Why Is Costco's Hot Dog Combo Still So Cheap? A Death Threat
Costco's CEO said the company's founder had some strong words regarding raising food court prices.
Killing someone for changing the price of a hot dog may sound like an overreaction. But what if the threat was for changing the price of the $1.50 Costco hot dog deal? That conflicted emotion you’re feeling is empathy waning.
In 1985, Costco first introduced its now legendary food court deal: a hot dog and soda for just $1.50. Part of what makes the offer so mythical is that, 35 years later, the price hasn't budged—despite the fact that the Bureau of Labor Statistics’ CPI Inflation Calculator suggests the price should be around $3.65 today. Keeping costs down hasn’t been easy: As MarketWatch explains, Costco had to stop using Hebrew National dogs and build a plant to produce its own Kirkland Signature wieners. Still, it’s apparently worth the effort as the wholesale chain moved 151 million of the combos last year according to the Puget Sound Business Journal.
Furthermore, for one man, locking in that low price was a matter of life and death. On Sunday, the Twitter user @weirdcities resurfaced a little-known tidbit about Costco’s dog deal that proceeded to go viral. “Absolutely losing my mind over this,” the tweet stated. The post then shared a quote from a story on Mental Floss, citing a 2018 article on the site 425 Business that pulled excerpts directly from a presentation by Costco President and CEO W. Craig Jelinek.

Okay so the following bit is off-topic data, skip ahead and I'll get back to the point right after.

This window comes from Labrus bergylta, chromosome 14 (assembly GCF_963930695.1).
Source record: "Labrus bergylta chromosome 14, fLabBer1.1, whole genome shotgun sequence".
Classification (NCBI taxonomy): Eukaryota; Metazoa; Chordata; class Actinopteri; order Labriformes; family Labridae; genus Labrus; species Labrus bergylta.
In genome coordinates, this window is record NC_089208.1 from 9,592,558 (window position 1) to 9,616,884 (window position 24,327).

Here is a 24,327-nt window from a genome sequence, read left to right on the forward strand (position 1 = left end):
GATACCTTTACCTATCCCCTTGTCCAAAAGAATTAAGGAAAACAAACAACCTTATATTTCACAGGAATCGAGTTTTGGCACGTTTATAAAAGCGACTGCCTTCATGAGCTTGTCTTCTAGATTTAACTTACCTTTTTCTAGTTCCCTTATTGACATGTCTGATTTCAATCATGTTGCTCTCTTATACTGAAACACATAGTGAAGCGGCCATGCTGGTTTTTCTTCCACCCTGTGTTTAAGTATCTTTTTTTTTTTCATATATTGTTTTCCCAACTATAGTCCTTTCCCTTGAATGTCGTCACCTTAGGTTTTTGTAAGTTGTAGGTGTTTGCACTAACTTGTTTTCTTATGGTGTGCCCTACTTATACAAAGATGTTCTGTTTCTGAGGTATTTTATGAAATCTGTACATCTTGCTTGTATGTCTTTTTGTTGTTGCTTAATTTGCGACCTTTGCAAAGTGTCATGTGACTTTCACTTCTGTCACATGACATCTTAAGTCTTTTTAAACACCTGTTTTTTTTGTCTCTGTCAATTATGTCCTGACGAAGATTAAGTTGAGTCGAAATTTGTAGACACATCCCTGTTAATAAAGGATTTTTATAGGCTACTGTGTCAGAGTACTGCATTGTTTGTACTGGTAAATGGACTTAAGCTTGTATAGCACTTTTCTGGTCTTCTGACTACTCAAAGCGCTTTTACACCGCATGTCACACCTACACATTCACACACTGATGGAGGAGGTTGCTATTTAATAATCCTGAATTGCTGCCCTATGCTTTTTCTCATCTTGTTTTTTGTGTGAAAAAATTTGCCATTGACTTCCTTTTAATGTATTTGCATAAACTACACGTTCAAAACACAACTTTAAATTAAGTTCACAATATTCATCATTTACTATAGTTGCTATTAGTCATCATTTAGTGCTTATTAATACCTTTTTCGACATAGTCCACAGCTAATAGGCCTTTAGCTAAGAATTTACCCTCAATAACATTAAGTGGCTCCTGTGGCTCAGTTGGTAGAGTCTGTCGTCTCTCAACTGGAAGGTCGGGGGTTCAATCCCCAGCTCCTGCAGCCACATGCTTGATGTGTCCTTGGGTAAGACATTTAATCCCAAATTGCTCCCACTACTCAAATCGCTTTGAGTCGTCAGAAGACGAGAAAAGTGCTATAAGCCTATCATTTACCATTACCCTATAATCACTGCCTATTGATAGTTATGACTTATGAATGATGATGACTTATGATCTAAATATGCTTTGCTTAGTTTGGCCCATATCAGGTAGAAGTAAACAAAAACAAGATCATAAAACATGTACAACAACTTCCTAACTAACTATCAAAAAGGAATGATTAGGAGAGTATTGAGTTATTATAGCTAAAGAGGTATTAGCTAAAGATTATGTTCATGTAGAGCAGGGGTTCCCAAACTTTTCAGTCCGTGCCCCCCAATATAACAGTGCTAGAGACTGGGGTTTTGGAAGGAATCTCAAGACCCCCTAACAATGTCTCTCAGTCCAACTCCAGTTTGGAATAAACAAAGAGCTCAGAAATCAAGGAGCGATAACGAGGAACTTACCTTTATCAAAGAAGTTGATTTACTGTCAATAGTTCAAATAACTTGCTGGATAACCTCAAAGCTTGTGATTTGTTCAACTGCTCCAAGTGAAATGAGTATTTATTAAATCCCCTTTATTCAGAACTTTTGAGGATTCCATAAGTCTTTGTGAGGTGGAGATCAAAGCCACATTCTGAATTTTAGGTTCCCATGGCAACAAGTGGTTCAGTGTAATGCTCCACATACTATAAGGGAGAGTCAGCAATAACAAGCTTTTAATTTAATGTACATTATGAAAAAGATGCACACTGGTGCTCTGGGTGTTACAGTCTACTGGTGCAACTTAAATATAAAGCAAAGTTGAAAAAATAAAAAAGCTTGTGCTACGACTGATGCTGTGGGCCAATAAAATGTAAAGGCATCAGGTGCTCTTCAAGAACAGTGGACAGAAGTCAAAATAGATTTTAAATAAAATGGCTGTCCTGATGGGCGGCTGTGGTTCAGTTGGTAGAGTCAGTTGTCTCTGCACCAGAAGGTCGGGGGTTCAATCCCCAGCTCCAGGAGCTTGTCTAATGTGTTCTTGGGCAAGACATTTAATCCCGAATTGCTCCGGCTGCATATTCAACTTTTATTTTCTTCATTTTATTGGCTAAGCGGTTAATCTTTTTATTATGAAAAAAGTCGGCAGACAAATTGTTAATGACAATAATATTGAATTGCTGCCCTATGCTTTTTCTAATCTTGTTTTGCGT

“I came to [Costco co-founder Jim Sinegal] once and I said, ‘Jim, we can’t sell this hot dog for a buck fifty. We are losing our rear ends,’” Jelinek was quoted as saying. He then shared Sinegal’s response: “He said, ‘If you raise the effing hot dog, I will kill you. Figure it out.’”
Just to hammer things home, a man worth over a $1 billion threatened to kill a man worth over $100 million over the price of a $1.50 hot dog. (That’s capitalism, I guess?) “That’s all I really needed,” Jelinek explained of his decision to keep the price of the deal the same—because when given the choice between your life or processed meat, you’re best to choose your life every single time.
Despite the fact that this story has apparently been in the ether for at least a couple of years, the tweet highlighting Sinegal’s humorous nod toward homocide was enough of a revelation that it’s racked up nearly half a million likes and over 90,000 retweets as of this writing. It turns out idle threats aren’t just good business; they’re good marketing, too!